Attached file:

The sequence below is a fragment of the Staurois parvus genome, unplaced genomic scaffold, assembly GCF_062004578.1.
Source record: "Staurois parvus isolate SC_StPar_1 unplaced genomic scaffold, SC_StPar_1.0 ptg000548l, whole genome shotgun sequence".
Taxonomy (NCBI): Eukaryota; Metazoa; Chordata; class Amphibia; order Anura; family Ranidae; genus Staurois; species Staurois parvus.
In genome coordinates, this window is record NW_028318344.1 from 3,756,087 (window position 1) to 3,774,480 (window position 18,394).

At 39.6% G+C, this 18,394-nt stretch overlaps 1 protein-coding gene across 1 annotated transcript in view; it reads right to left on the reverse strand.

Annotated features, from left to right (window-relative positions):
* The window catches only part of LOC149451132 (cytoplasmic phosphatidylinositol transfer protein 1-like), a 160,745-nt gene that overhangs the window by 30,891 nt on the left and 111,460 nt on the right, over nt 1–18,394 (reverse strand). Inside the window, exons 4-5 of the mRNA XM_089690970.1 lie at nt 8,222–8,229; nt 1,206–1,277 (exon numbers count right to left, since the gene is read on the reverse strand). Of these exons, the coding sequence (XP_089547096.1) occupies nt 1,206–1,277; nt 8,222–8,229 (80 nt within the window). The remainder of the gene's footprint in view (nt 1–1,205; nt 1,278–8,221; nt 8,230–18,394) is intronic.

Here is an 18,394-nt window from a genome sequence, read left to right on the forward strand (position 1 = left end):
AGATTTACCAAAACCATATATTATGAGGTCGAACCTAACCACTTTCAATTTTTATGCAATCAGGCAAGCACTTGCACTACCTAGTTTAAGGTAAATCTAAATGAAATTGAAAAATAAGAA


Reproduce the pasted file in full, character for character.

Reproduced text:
The sequence below is a fragment of the Staurois parvus genome, unplaced genomic scaffold, assembly GCF_062004578.1.
Source record: "Staurois parvus isolate SC_StPar_1 unplaced genomic scaffold, SC_StPar_1.0 ptg000548l, whole genome shotgun sequence".
Taxonomy (NCBI): Eukaryota; Metazoa; Chordata; class Amphibia; order Anura; family Ranidae; genus Staurois; species Staurois parvus.
In genome coordinates, this window is record NW_028318344.1 from 3,756,087 (window position 1) to 3,774,480 (window position 18,394).

At 39.6% G+C, this 18,394-nt stretch overlaps 1 protein-coding gene across 1 annotated transcript in view; it reads right to left on the reverse strand.

Annotated features, from left to right (window-relative positions):
* The window catches only part of LOC149451132 (cytoplasmic phosphatidylinositol transfer protein 1-like), a 160,745-nt gene that overhangs the window by 30,891 nt on the left and 111,460 nt on the right, over nt 1–18,394 (reverse strand). Inside the window, exons 4-5 of the mRNA XM_089690970.1 lie at nt 8,222–8,229; nt 1,206–1,277 (exon numbers count right to left, since the gene is read on the reverse strand). Of these exons, the coding sequence (XP_089547096.1) occupies nt 1,206–1,277; nt 8,222–8,229 (80 nt within the window). The remainder of the gene's footprint in view (nt 1–1,205; nt 1,278–8,221; nt 8,230–18,394) is intronic.

Here is an 18,394-nt window from a genome sequence, read left to right on the forward strand (position 1 = left end):
AGATTTACCAAAACCATATATTATGAGGTCGAACCTAACCACTTTCAATTTTTATGCAATCAGGCAAGCACTTGCACTACCTAGTTTAAGGTAAATCTAAATGAAATTGAAAAATAAGAA